After a hearing, the district court allowed the defendants' motion for summary judgment with respect to the First Amendment claims, and remanded the state claims to state court. Fabiano v. Hopkins, 245 F. Supp.2d 305, 312 (D. Mass. 2003). The district court held that Fabiano's litigation pertained to a matter of public concern "in only a most limited sense." Id. at 311 (quoting Connick v. Myers, 461 U.S. 138, 154 (1983)). Even if Fabiano's conduct were protected by the First Amendment, the court continued, the constitutional concern was outweighed by "the valid workplace concern of the Corporation Counsel that Fabiano should have consulted with his supervisor before initiating this litigation, and sought to minimize any actual conflicts or appearance of conflicts." Id. at 312. This appeal followed.
Summary judgment is proper if the pleadings, depositions, answers to interrogatories, and admissions on file show that there is no genuine issue as to any material fact and that the moving party is entitled to judgment as a matter of law. Rosenberg v. City of Everett, 328 F.3d 12, 17 (1st Cir. 2003) (citing Fed. R. Civ. P. 56(c) (2003)). We review the district court's award of summary judgment de novo, construing the record in the light most favorable to Fabiano and resolving all reasonable inferences in his favor. Id.
We may affirm the district court's entry of summary judgment on any ground revealed by the record. Houlton Citizens' Coalition v. Town of Houlton, 175 F.3d 178, 184 (1st Cir. 1999). Although the district court ruled only on the merits of Fabiano's First Amendment claims, we take a somewhat different approach, holding that neither the City of Boston nor the individual defendants may be liable pursuant to 42 U.S.C. § 1983.
A. Municipal liability pursuant to 42 U.S.C. § 1983
In an action pursuant to 42 U.S.C. § 1983, there can be no municipal liability under a respondeat superior theory. Monell v. Dept. of Soc. Servs., 436 U.S. 658, 690-95 (1978). Rather, to establish liability against the City, Fabiano must prove deprivation of a constitutional right by means of "the execution of the government's policy or custom." City of Canton v. Harris, 489 U.S. 378, 385 (1989); see also Monell, 436 U.S. at 690-94.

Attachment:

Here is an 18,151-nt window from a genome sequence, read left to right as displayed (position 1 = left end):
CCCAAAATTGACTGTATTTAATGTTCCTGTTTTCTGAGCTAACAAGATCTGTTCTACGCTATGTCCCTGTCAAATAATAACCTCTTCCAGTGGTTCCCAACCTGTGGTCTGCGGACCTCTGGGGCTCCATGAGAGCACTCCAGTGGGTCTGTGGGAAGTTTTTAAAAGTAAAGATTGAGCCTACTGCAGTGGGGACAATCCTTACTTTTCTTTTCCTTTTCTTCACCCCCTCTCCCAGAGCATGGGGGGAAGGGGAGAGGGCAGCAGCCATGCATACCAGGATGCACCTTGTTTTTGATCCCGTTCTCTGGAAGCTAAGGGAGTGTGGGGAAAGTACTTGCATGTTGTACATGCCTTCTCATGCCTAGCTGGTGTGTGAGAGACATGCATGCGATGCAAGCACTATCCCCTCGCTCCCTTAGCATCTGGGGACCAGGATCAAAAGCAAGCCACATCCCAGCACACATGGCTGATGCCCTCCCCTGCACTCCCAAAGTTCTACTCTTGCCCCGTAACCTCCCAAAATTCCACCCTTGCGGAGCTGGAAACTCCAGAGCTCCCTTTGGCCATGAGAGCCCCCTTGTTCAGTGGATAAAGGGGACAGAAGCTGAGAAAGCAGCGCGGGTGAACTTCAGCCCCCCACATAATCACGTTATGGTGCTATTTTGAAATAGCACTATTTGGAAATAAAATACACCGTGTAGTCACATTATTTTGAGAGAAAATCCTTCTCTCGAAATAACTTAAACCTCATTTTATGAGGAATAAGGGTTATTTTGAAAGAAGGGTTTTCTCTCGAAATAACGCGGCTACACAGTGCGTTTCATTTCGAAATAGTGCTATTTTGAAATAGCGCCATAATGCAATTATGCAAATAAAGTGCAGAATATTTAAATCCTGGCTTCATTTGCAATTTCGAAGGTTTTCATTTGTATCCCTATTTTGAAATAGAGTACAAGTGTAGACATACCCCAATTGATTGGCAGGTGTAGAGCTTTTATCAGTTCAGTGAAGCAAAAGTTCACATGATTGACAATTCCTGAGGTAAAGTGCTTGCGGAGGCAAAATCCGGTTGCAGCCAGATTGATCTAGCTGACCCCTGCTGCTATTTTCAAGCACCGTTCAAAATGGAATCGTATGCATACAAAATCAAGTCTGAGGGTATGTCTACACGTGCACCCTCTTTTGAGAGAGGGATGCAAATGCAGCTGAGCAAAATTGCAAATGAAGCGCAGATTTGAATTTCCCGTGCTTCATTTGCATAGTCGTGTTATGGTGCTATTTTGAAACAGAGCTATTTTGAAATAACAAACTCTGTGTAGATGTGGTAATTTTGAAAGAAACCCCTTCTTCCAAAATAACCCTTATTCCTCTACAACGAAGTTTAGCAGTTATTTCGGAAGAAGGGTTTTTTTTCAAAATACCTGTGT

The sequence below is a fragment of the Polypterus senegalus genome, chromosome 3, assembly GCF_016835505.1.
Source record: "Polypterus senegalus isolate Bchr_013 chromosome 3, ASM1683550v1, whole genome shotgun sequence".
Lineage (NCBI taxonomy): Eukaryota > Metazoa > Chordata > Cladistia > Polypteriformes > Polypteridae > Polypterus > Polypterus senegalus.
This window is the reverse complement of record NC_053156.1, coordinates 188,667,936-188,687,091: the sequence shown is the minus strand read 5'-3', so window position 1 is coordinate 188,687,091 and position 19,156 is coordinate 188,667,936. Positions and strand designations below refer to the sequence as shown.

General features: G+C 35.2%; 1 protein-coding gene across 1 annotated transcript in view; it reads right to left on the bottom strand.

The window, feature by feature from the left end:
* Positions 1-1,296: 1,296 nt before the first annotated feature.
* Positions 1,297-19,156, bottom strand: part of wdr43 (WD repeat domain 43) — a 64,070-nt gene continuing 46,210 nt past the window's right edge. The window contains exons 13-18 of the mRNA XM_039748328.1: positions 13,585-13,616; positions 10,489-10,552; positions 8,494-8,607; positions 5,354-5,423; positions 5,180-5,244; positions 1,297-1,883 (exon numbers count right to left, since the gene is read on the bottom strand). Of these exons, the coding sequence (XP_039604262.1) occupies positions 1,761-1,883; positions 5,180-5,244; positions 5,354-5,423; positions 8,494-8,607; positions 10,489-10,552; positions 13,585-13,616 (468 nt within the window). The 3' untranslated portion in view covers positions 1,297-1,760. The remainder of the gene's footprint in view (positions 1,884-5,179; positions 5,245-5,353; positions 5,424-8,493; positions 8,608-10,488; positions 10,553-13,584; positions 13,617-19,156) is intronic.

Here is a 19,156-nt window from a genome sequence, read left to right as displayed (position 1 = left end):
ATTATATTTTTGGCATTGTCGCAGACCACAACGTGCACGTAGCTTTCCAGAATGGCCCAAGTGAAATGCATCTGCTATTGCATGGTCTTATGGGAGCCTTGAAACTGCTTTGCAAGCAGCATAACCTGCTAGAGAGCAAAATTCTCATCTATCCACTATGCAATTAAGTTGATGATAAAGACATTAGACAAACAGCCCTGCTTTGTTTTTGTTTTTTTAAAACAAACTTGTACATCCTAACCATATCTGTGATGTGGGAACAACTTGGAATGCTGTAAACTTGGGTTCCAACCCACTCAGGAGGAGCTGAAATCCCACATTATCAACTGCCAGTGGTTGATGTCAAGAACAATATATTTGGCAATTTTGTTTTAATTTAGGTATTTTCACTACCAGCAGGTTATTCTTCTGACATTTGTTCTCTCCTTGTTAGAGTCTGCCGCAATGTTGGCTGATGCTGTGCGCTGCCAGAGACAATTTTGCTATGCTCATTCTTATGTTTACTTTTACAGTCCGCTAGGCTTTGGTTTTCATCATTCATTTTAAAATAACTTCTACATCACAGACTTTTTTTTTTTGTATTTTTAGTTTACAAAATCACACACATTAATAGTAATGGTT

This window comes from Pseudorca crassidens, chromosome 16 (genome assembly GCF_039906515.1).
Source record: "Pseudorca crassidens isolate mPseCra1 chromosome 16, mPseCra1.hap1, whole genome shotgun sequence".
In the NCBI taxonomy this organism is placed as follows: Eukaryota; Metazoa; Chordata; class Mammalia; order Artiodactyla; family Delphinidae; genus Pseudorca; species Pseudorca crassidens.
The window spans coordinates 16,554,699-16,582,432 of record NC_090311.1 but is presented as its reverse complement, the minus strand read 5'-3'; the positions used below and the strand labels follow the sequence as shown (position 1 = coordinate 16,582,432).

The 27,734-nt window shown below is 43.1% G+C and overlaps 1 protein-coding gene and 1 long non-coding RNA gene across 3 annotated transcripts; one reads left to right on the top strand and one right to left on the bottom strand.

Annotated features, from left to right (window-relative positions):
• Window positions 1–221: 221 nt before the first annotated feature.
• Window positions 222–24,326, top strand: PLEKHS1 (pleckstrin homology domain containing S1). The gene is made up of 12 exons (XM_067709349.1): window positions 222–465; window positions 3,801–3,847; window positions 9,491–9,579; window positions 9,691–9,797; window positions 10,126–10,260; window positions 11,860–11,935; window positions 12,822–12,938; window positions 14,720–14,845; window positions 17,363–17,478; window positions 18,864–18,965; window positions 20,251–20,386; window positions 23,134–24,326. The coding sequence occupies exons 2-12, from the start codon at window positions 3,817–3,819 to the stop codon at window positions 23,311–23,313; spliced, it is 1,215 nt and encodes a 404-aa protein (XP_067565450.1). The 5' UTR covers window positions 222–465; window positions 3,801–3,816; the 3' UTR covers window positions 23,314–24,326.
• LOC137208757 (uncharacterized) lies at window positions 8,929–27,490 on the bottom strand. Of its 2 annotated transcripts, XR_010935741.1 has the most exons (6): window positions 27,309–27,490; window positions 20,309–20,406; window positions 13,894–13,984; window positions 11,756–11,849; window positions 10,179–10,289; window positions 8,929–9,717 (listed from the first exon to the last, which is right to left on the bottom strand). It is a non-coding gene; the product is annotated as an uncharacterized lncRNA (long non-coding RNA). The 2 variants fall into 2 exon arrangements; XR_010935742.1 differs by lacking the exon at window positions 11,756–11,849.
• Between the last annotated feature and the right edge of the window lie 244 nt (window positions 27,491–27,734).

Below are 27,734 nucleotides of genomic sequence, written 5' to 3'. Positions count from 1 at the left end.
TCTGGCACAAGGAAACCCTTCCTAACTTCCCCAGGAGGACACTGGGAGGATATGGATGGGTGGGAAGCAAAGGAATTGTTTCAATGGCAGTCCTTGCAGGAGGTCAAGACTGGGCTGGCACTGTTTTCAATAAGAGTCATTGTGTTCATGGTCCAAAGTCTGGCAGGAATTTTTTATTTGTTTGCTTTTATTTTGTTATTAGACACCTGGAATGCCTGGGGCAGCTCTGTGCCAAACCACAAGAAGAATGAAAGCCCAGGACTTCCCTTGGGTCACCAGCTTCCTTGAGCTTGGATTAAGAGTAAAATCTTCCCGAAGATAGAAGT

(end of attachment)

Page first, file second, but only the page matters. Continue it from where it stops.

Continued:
Hopkins is the relevant policymaker for the purposes of our § 1983 analysis, as the decision to terminate Fabiano's employment ultimately resided with her. Fabiano does not point to any relevant City "policy" beyond the mere fact that Hopkins decided to fire him. Nor does he assert that the City has made a well-settled practice of punishing attorneys who have taken legal action against it or otherwise exercised their First Amendment rights. 3
Absent evidence of an unconstitutional municipal policy, a single incident of misconduct cannot provide the basis for municipal liability under § 1983. Oklahoma City v. Tuttle, 471 U.S. 808, 823-24 (1985). Such a result would be the equivalent of imposing respondeat superior liability upon the municipality. Id. Fabiano's termination stands alone as a unique incident of alleged misconduct and does not, as a matter of law, suffice to ground § 1983 liability against the City.
B. Individual liability and qualified immunity
The individual defendants, Hopkins and Joyce, assert an affirmative defense of qualified immunity. Qualified immunity is intended to shield public officials "from civil damages liability as long as their actions could reasonably have been thought consistent with the rights they are alleged to have violated." Anderson v. Creighton, 483 U.S. 635, 638 (1987). "Where the defendant seeks qualified immunity, a ruling on that issue should be made early in the proceedings so that the costs and expenses of trial are avoided where the defense is dispositive." Saucier v. Katz, 533 U.S. 194, 200 (2001).
In assessing this defense, we consider a sequence of questions: (1) whether the facts as alleged make out a constitutional violation; (2) whether that right was clearly established; and (3) whether a similarly situated reasonable official would have understood that her conduct violated clearly established law. Savard v. Rhode Island, 338 F.3d 23, 27 (1st Cir. 2003). We are required to take these questions in this order, as the development of the law of qualified immunity is best served by the judicial exposition of the first two inquiries. Saucier, 533 U.S. at 201; see also Dirrane v. Town of Brookline, 315 F.3d 65, 69 (1st Cir. 2002).
1. First Amendment violation
Accordingly, we first consider whether Fabiano's allegations set forth a First Amendment violation. As an initial matter, every citizen has the right "to petition the Government for a redress of grievances." U.S. Const. amend. I. The right of access to the courts is an established aspect of this right. Bill Johnson's Restaurants, Inc. v. NLRB, 461 U.S. 731, 741 (1983).
In Mullin v. Town of Fairhaven, 284 F.3d 31, 37-38 (1st Cir. 2002), we recently described the three elements a public employee must show to prevail on a First Amendment claim against his employer: